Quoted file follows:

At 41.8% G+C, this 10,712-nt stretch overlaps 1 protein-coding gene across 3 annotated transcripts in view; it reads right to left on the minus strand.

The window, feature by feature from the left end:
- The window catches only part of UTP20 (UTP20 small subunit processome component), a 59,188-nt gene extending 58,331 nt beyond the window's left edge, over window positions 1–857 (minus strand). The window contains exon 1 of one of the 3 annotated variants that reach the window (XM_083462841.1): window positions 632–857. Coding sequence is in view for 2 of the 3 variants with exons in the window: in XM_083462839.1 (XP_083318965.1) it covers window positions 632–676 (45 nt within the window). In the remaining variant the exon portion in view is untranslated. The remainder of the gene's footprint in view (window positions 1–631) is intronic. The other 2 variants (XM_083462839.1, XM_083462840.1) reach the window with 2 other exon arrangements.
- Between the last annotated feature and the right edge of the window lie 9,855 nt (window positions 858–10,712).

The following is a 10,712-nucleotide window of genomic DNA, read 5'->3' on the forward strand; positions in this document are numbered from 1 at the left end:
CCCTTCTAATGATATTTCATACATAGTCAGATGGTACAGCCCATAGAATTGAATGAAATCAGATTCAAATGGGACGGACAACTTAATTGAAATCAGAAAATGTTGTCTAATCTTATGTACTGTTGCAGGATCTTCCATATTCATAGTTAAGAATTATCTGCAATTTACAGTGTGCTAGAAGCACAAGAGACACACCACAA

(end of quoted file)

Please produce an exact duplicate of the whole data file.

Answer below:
At 41.8% G+C, this 10,712-nt stretch overlaps 1 protein-coding gene across 3 annotated transcripts in view; it reads right to left on the minus strand.

The window, feature by feature from the left end:
- The window catches only part of UTP20 (UTP20 small subunit processome component), a 59,188-nt gene extending 58,331 nt beyond the window's left edge, over window positions 1–857 (minus strand). The window contains exon 1 of one of the 3 annotated variants that reach the window (XM_083462841.1): window positions 632–857. Coding sequence is in view for 2 of the 3 variants with exons in the window: in XM_083462839.1 (XP_083318965.1) it covers window positions 632–676 (45 nt within the window). In the remaining variant the exon portion in view is untranslated. The remainder of the gene's footprint in view (window positions 1–631) is intronic. The other 2 variants (XM_083462839.1, XM_083462840.1) reach the window with 2 other exon arrangements.
- Between the last annotated feature and the right edge of the window lie 9,855 nt (window positions 858–10,712).

The following is a 10,712-nucleotide window of genomic DNA, read 5'->3' on the forward strand; positions in this document are numbered from 1 at the left end:
CCCTTCTAATGATATTTCATACATAGTCAGATGGTACAGCCCATAGAATTGAATGAAATCAGATTCAAATGGGACGGACAACTTAATTGAAATCAGAAAATGTTGTCTAATCTTATGTACTGTTGCAGGATCTTCCATATTCATAGTTAAGAATTATCTGCAATTTACAGTGTGCTAGAAGCACAAGAGACACACCACAA